The speculative fiction writer William Gibson, a pioneer of the cyberpunk genre, is often credited with saying "The future is already here--it's just not evenly distributed."

I've thought about this a lot recently, as I've overseen my company's expansion into new cities­. I'm happy to tell you that today, Gibson is flat-out wrong. The future of our cities is more evenly distributed than ever.

This is not to say you'll find the same opportunity for your business in every city, of course. But if you've considered only the biggest urban areas as potential expansion targets, it may be time to reconsider. We're looking at putting stores into cities we had once dismissed, because so many of them are growing in population for the first time since the 1970s. As a result, I find myself in places off my usual path, and I've had to reassess what works--and what doesn't--when expanding our company. There are three things I take into account when I evaluate a new city. They may help you as well when moving beyond your home base is an option.


Is the city making an attempt to provide better public transportation, including pedestrian walkways and bike sharing? Anything that says "Come use our streets. Be part of our city"? Being able to access services without the hassle of driving or parking creates a community feeling, even for those visiting only for a day. The best discoveries are usually made accidentally, and a city that's easy to traverse on foot or by bike lets people meander and explore. For example, our store in Philadelphia is located in the traffic-congested Center City area, but a new bike-sharing program there has increased our business with international tourists, who can now pick up bikes all over the city.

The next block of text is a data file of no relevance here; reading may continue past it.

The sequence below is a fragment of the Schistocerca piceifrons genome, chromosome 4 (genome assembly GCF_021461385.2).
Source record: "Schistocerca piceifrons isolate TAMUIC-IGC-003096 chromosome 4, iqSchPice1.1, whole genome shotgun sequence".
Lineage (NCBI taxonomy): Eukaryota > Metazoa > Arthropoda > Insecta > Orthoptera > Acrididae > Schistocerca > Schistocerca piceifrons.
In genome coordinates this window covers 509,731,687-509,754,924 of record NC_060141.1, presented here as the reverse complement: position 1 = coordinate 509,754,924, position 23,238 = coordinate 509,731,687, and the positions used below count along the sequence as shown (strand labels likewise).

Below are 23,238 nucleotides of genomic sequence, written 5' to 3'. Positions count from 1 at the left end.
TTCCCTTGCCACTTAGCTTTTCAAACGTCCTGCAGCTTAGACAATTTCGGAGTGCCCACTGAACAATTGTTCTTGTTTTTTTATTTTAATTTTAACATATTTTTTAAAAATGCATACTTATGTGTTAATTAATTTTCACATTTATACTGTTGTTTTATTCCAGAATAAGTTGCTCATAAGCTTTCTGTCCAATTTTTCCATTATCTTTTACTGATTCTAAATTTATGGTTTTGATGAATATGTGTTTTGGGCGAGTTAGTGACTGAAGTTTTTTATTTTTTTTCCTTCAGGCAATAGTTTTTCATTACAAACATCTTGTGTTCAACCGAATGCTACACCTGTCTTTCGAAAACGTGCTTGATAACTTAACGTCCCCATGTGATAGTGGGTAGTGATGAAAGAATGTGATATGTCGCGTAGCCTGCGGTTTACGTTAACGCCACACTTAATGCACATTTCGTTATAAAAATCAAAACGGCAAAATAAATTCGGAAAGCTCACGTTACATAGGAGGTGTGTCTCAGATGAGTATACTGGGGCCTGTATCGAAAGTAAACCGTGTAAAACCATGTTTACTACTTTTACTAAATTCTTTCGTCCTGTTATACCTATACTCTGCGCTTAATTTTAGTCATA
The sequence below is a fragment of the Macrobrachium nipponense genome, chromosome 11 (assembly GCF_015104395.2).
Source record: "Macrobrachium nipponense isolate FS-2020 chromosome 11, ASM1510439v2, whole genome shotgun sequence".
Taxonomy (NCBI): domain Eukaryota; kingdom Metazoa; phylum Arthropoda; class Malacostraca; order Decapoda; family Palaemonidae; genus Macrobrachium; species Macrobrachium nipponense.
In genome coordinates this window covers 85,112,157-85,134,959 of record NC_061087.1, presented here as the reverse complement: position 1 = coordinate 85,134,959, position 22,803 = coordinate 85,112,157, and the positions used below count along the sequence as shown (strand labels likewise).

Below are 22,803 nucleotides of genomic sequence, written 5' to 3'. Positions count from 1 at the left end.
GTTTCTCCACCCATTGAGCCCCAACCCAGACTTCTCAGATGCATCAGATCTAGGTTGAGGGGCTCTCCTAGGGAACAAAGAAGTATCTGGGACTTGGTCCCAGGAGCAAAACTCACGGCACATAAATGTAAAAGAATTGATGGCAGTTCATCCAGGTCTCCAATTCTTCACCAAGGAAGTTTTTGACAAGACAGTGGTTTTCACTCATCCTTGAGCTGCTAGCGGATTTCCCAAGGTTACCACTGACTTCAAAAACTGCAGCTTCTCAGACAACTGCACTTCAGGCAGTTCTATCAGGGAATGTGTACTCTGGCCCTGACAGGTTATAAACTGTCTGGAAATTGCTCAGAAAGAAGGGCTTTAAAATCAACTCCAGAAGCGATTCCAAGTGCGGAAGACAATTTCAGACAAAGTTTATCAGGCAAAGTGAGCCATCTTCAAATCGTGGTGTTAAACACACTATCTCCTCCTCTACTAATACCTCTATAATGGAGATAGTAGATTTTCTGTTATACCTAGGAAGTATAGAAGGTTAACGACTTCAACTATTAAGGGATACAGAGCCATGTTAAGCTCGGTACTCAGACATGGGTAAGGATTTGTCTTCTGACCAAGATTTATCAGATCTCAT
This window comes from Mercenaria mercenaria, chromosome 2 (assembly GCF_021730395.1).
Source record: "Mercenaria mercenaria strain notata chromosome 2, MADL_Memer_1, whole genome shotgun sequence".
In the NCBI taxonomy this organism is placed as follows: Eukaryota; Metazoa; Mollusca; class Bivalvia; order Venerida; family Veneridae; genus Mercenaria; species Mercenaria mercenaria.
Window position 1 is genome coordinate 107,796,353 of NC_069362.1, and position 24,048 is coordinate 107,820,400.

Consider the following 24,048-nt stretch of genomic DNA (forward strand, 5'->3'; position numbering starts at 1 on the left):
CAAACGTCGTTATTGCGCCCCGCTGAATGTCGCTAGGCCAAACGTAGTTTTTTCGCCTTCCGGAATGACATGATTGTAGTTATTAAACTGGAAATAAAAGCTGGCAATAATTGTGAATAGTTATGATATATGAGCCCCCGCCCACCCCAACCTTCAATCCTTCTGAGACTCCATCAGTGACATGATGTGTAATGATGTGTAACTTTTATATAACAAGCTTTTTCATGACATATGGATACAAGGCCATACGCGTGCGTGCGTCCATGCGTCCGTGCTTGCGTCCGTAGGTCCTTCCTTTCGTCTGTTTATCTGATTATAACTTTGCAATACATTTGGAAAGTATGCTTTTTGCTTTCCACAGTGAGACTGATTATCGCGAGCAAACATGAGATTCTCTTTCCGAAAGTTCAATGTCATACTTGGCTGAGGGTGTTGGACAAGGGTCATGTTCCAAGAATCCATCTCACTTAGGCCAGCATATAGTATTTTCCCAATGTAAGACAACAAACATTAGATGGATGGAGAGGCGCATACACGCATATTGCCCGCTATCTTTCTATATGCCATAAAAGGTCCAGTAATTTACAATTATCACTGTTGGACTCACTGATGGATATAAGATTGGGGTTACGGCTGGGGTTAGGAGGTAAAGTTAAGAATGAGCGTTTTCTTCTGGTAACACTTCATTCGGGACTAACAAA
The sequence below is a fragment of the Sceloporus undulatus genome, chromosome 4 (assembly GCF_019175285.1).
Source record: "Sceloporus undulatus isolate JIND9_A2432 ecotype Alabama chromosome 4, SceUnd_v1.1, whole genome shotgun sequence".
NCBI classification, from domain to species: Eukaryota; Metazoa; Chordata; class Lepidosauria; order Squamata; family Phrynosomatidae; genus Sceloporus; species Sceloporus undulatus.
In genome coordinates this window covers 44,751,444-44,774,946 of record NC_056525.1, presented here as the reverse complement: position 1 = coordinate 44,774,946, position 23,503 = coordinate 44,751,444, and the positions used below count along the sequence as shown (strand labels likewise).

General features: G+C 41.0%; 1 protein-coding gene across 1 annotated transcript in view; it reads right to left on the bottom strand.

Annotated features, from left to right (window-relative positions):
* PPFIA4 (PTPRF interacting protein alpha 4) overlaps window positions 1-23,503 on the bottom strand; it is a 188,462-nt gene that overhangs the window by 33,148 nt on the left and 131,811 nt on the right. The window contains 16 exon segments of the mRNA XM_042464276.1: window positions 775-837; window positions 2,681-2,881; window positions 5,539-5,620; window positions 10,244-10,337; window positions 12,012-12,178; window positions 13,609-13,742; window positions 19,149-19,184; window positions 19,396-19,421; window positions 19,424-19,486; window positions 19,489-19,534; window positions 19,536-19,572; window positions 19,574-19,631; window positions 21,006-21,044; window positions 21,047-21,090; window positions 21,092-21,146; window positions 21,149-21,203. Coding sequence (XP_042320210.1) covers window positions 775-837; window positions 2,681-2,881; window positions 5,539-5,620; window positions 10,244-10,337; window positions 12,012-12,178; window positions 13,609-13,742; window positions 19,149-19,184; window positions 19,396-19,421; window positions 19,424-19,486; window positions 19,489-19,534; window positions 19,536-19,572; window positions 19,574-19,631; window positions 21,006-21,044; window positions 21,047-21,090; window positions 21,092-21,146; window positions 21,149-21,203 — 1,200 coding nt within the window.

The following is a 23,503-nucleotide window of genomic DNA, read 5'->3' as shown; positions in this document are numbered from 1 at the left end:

Will your company be surrounded by different kinds of businesses, selling both goods and services, that will attract an assortment of people? We recently decided to relocate our Brooklyn headquarters, and the adjacent retail store, to the renovated waterfront. The new location will attract not just shoppers who seek us out; it will be directly in the path of people going to restaurants, offices, and other stores.


I love a city with a point of view, one that values its regional traditions even as it works to revitalize itself. Are there enough civic and business leaders who will continue to work toward a better citizen experience? Culture must meet commerce to establish the everyday life of a city, and local leaders must be able to transcend politics in deciding how quickly to develop. We've found this in Baltimore, a city undergoing tremendous renewal during a rocky time. The developers revitalizing that city's waterfront are working in partnership with the mayor's office to increase opportunities for certified minority- and women-owned enterprises.

Of course, there are times when things just don't work out. Maybe an area is emerging, but it's just too early. Maybe it's developing in a way that is just too commercial and not authentic enough. We recently decided against expanding to a city with a rich history, one that looked very promising on paper, because we found that the right energy and customers just weren't there. You can see some of this with data, but sometimes you have to trust your gut. In that way, assessing each additional location for your business is like shopping for a new home for your family: Look beyond perfection and focus on whether you will be a welcome and constructive part of the community.